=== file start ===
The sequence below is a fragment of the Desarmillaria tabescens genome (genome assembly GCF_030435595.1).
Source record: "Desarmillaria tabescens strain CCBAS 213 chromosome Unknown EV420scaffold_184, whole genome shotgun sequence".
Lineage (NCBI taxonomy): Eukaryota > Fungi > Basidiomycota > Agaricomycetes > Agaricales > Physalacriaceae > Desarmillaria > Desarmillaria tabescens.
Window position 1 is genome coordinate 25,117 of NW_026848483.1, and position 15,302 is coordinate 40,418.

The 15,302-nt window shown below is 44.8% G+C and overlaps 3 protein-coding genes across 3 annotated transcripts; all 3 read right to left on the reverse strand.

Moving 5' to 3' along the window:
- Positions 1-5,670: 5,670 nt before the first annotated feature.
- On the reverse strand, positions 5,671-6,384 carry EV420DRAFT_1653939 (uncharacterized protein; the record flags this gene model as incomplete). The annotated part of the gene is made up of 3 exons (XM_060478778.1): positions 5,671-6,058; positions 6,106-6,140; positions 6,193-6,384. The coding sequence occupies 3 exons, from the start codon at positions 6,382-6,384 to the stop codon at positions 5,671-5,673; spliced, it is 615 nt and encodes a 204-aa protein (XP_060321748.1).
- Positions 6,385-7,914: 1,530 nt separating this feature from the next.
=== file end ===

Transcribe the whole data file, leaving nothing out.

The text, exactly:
The sequence below is a fragment of the Desarmillaria tabescens genome (genome assembly GCF_030435595.1).
Source record: "Desarmillaria tabescens strain CCBAS 213 chromosome Unknown EV420scaffold_184, whole genome shotgun sequence".
Lineage (NCBI taxonomy): Eukaryota > Fungi > Basidiomycota > Agaricomycetes > Agaricales > Physalacriaceae > Desarmillaria > Desarmillaria tabescens.
Window position 1 is genome coordinate 25,117 of NW_026848483.1, and position 15,302 is coordinate 40,418.

The 15,302-nt window shown below is 44.8% G+C and overlaps 3 protein-coding genes across 3 annotated transcripts; all 3 read right to left on the reverse strand.

Moving 5' to 3' along the window:
- Positions 1-5,670: 5,670 nt before the first annotated feature.
- On the reverse strand, positions 5,671-6,384 carry EV420DRAFT_1653939 (uncharacterized protein; the record flags this gene model as incomplete). The annotated part of the gene is made up of 3 exons (XM_060478778.1): positions 5,671-6,058; positions 6,106-6,140; positions 6,193-6,384. The coding sequence occupies 3 exons, from the start codon at positions 6,382-6,384 to the stop codon at positions 5,671-5,673; spliced, it is 615 nt and encodes a 204-aa protein (XP_060321748.1).
- Positions 6,385-7,914: 1,530 nt separating this feature from the next.